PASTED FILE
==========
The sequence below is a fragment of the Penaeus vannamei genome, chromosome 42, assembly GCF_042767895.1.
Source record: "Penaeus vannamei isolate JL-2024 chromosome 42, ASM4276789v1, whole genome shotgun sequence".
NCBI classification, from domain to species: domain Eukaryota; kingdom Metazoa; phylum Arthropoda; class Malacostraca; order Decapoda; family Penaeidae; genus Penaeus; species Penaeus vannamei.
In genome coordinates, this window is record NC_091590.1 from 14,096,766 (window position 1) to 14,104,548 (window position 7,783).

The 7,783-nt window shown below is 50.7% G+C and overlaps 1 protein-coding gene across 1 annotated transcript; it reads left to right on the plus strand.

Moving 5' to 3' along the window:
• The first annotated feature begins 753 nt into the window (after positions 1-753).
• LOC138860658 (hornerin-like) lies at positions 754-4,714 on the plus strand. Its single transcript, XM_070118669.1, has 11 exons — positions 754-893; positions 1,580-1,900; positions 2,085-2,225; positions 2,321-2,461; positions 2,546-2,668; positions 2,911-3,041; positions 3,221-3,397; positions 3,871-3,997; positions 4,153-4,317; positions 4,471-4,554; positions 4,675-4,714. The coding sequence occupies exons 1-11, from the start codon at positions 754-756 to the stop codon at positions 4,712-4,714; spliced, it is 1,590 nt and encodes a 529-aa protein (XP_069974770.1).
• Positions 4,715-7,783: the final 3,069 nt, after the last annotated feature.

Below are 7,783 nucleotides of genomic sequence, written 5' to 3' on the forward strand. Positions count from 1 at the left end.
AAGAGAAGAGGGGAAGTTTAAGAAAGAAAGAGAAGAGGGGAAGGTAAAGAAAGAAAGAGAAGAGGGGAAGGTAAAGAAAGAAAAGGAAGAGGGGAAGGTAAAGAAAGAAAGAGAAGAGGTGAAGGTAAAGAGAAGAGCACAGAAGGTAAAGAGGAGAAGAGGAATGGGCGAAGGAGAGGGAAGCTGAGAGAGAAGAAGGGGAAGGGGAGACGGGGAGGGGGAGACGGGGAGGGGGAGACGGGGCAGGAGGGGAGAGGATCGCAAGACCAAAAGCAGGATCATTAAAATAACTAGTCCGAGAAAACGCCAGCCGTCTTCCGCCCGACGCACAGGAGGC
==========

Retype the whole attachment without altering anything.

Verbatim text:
The sequence below is a fragment of the Penaeus vannamei genome, chromosome 42, assembly GCF_042767895.1.
Source record: "Penaeus vannamei isolate JL-2024 chromosome 42, ASM4276789v1, whole genome shotgun sequence".
NCBI classification, from domain to species: domain Eukaryota; kingdom Metazoa; phylum Arthropoda; class Malacostraca; order Decapoda; family Penaeidae; genus Penaeus; species Penaeus vannamei.
In genome coordinates, this window is record NC_091590.1 from 14,096,766 (window position 1) to 14,104,548 (window position 7,783).

The 7,783-nt window shown below is 50.7% G+C and overlaps 1 protein-coding gene across 1 annotated transcript; it reads left to right on the plus strand.

Moving 5' to 3' along the window:
• The first annotated feature begins 753 nt into the window (after positions 1-753).
• LOC138860658 (hornerin-like) lies at positions 754-4,714 on the plus strand. Its single transcript, XM_070118669.1, has 11 exons — positions 754-893; positions 1,580-1,900; positions 2,085-2,225; positions 2,321-2,461; positions 2,546-2,668; positions 2,911-3,041; positions 3,221-3,397; positions 3,871-3,997; positions 4,153-4,317; positions 4,471-4,554; positions 4,675-4,714. The coding sequence occupies exons 1-11, from the start codon at positions 754-756 to the stop codon at positions 4,712-4,714; spliced, it is 1,590 nt and encodes a 529-aa protein (XP_069974770.1).
• Positions 4,715-7,783: the final 3,069 nt, after the last annotated feature.

Below are 7,783 nucleotides of genomic sequence, written 5' to 3' on the forward strand. Positions count from 1 at the left end.
AAGAGAAGAGGGGAAGTTTAAGAAAGAAAGAGAAGAGGGGAAGGTAAAGAAAGAAAGAGAAGAGGGGAAGGTAAAGAAAGAAAAGGAAGAGGGGAAGGTAAAGAAAGAAAGAGAAGAGGTGAAGGTAAAGAGAAGAGCACAGAAGGTAAAGAGGAGAAGAGGAATGGGCGAAGGAGAGGGAAGCTGAGAGAGAAGAAGGGGAAGGGGAGACGGGGAGGGGGAGACGGGGAGGGGGAGACGGGGCAGGAGGGGAGAGGATCGCAAGACCAAAAGCAGGATCATTAAAATAACTAGTCCGAGAAAACGCCAGCCGTCTTCCGCCCGACGCACAGGAGGC